The Weed Limit

Blood Tests for Marijuana DUI Cases are a Problem

Kyle Kuhn, Staff Reporter

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Almost four years after legalizing the recreational use of marijuana, Washington law enforcement continues to use blood tests to help determine a driver’s level of impairment in marijuana-related DUI cases, because it’s all they have.

Not only is it a slow process—for both suspect and police—but it’s also inaccurate for determining when marijuana was used and whether or not the driver was even impaired.

“There really is no definitive test for that,” said Moe Spencer, a marijuana criminal defense attorney. “It’s all a guessing game.”

The legal limit for marijuana in the state of Washington has been five nanograms of THC per milliliter of blood since it was first legalized for recreational use. While some argue that the limit is too low, Spencer consistently argues that “it’s just going to show how much is in your system” at the time blood was drawn, which is typically long after the traffic stop.

Because of the way marijuana is metabolized in the body, toxicologists can sometimes find traces of it a month after it was ingested, Spencer said.

“If you pumped my stomach and saw that I had a ham and cheese sandwich, and the report verifies that, it won’t say that the ham and cheese sandwich affected me or gave me the runs,” Spencer said as an example of what the blood tests actually do. “A blood test will never, ever, tell you when it [marijuana] was ingested.”

And in no case is the number from the test results ever going to be 100 percent accurate, according to Brianna Peterson, manager of the Washington State Patrol Toxicology Laboratory Manager.

“The concentration in the blood was probably much higher at the time of driving,” she said.

Lt. Rob Sharpe, section commander of the drug evaluation program for the Washington State Patrol, said the amount and quality of training drug recognition experts (DREs) go through provides solid evidence for officers to make an informed decision as to whether or not they should take a driver off the road.

“Your arrest should stand up without a breathe or blood test,” said Sgt. RAY? Cedeno of the Ellensburg Police Department.

To many officers the blood-test results are just a number to back up their observations. That’s why so many DUI cases—whether from marijuana, alcohol, or controlled substances—are heavily based upon officers’ observations from the standard field sobriety test (SFST).

The SFST is the most common way for officers to determine whether a driver is impaired. It includes a series of three tests: following the light with your eyes, the walk-and- turn, and the one-leg stand test.

The American Automobile Association recently released a study comparing the DRE test results of 602 drivers found with only marijuana in their system, against 349 volunteers who were sober. One of the eye-opening findings was that only 55.5 percent of the sober participants passed the walk-and-turn test perfectly. While drivers under the influence of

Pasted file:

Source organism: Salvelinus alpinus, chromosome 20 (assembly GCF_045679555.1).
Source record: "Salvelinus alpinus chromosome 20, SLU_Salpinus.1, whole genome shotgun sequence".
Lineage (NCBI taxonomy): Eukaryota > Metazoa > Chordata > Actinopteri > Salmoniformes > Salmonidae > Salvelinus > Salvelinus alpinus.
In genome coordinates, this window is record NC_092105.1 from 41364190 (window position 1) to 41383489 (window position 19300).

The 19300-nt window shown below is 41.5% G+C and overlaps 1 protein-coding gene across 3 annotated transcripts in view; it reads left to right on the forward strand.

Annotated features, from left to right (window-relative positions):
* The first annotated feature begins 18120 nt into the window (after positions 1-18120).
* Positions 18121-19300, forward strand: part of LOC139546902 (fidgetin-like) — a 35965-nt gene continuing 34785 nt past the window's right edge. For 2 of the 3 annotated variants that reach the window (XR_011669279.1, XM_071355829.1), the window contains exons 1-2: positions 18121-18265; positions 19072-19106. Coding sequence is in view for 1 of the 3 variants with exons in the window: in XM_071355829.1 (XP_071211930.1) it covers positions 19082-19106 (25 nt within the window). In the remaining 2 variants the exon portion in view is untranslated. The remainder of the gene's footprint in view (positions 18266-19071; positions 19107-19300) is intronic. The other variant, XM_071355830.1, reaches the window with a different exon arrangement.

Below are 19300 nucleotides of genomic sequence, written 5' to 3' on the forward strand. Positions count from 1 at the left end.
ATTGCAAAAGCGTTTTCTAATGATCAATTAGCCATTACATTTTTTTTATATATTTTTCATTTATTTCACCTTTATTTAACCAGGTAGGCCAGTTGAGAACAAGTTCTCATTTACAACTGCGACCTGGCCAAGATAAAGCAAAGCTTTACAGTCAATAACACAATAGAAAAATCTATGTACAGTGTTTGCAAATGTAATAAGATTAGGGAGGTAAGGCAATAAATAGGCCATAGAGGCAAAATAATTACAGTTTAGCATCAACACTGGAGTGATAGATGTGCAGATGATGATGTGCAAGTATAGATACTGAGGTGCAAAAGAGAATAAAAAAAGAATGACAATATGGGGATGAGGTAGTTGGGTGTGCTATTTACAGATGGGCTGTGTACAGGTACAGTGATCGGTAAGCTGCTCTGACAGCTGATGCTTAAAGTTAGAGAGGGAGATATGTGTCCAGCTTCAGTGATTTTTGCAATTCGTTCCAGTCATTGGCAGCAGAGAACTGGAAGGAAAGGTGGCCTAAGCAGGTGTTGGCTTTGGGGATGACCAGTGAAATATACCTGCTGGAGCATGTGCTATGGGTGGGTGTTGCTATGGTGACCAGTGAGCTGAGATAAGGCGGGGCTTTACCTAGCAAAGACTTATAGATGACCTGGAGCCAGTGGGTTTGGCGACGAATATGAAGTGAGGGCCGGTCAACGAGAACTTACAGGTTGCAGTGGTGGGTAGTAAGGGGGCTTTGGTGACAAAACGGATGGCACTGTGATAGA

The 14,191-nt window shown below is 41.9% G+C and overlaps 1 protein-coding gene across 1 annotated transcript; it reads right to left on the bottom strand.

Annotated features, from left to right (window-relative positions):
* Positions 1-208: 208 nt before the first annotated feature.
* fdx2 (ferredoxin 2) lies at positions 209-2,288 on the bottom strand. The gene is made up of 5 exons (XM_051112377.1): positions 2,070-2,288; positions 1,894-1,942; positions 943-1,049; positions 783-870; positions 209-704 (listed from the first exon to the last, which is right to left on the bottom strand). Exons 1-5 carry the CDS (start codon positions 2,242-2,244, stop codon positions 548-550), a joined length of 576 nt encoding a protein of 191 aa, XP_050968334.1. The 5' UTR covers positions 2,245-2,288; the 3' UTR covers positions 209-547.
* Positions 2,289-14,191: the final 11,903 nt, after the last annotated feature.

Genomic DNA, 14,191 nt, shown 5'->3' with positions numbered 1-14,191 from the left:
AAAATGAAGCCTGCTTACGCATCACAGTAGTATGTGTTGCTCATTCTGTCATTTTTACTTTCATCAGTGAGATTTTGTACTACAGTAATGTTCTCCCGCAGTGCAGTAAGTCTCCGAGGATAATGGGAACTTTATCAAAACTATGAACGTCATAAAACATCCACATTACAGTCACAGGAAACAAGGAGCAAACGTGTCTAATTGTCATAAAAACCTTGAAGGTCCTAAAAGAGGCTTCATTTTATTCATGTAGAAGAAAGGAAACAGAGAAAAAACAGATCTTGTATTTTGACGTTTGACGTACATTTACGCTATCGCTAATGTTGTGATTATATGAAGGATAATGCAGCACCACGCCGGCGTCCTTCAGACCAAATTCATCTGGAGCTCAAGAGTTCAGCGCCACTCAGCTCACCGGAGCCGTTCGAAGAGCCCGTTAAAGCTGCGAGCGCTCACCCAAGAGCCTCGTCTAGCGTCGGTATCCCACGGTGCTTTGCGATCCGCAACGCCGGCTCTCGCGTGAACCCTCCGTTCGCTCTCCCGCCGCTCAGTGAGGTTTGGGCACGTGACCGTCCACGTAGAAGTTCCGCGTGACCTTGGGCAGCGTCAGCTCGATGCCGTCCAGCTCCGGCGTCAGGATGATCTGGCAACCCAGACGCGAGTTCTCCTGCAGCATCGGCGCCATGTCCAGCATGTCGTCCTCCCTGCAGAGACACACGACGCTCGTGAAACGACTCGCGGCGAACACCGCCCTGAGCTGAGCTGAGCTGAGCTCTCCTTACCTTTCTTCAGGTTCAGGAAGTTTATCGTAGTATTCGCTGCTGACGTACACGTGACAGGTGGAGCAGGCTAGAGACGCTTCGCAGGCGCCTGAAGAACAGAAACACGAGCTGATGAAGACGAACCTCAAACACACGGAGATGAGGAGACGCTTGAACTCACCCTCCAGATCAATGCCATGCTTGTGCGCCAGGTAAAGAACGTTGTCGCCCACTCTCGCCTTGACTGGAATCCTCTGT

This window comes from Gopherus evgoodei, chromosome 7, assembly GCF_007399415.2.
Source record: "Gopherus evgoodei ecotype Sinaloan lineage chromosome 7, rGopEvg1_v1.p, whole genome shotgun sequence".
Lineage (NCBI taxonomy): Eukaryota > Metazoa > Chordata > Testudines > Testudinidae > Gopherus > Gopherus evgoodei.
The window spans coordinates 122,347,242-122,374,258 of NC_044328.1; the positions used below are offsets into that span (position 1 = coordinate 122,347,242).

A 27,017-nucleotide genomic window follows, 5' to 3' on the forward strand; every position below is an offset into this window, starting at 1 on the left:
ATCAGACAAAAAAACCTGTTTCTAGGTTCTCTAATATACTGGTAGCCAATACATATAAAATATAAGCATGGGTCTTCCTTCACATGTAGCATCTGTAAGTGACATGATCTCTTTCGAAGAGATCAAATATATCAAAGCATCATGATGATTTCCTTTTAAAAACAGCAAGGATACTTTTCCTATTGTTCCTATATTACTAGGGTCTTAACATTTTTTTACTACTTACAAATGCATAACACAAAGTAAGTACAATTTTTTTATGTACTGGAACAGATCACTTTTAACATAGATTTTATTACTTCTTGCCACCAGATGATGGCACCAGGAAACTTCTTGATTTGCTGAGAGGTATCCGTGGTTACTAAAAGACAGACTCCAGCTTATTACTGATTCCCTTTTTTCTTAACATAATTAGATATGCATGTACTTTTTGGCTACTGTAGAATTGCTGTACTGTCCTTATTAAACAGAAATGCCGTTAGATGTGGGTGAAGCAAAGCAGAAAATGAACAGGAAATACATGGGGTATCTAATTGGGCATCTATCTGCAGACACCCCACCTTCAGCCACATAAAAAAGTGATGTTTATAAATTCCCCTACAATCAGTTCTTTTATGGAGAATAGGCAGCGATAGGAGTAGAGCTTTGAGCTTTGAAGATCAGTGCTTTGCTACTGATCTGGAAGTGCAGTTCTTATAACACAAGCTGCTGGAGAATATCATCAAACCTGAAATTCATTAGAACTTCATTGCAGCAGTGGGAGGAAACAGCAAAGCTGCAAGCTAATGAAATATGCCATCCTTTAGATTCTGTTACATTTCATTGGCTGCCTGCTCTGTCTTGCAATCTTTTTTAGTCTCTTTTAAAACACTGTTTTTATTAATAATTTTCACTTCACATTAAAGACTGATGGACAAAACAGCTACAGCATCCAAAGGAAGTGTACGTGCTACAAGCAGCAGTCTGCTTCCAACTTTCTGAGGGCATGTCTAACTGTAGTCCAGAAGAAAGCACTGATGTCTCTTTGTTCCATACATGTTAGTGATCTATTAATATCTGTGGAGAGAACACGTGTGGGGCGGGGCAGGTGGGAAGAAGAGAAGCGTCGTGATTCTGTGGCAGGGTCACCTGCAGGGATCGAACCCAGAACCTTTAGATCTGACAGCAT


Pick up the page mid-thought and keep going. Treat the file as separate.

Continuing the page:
While drivers under the influence of marijuana did do considerably worse at the test, it supports those who contend that the level of THC in the blood should not be a determining factor.

The study also notes that some of the 80 percent who failed the SFST were found to be below the five-nanogram marijuana limit, while 30 percent of the people who passed the test were also found to have marijuana in their system of one nanogram or more.

Typically, medical marijuana users will frequently test higher than five nanograms, whether or not they’ve recently ingested.

The Washington Traffic Safety Commission has noticed a spike in deadly crashes where the driver tested positive for marijuana. The commission’s data shows that from 2013 to 2014, this statistic increased by 48 percent. That same year

Washington rolled out its “Target Zero” plan, which aims for zero highway traffic deaths by the year 2030.

For the Ellensburg Police Department (EPD), DUIs related to marijuana-impaired driving have not increased since the department started tracking it in 2014, even though it doesn’t count marijuana-related DUIs as a separate statistic.

It’s for that reason, along with Ellensburg's close proximity to a Washington State Patrol office and the Kittitas County Sheriff’s Office that Capt. Dan Hansberry of the EPD doesn't see the need to have a drug recognition expert on staff.

“If Ellensburg needs a DRE we will share any resources,” said Sgt. Mark Crandall, DRE/ SFST State Program coordinator. The Kittitas County Sheriff's Department is also mandated to share its resources.

Either way, a DRE is not needed for an officer to make an arrest, because “it's impossible to have a DRE at every arrest,” Crandall said, but it does put a heavier burden on the arresting officer.

The DRE program costs about $3,000 per officer. The Washington Traffic Safety Commission puts out grants to pay for the cost of the classes, Crandall said, but the department sponsoring the officer fronts the cost of living while the officer is training, along with on-duty time, gas, and travel.

A marijuana breathalyzer could change the game, as it would better pinpoint how recently marijuana was ingested.

There are such devices on the market but many authorities, including the WSP, believe they haven’t been thoroughly tested.

So until that day comes, Washington’s public safety officers say they’re comfortable continuing to use the blood tests.

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The Weed Limit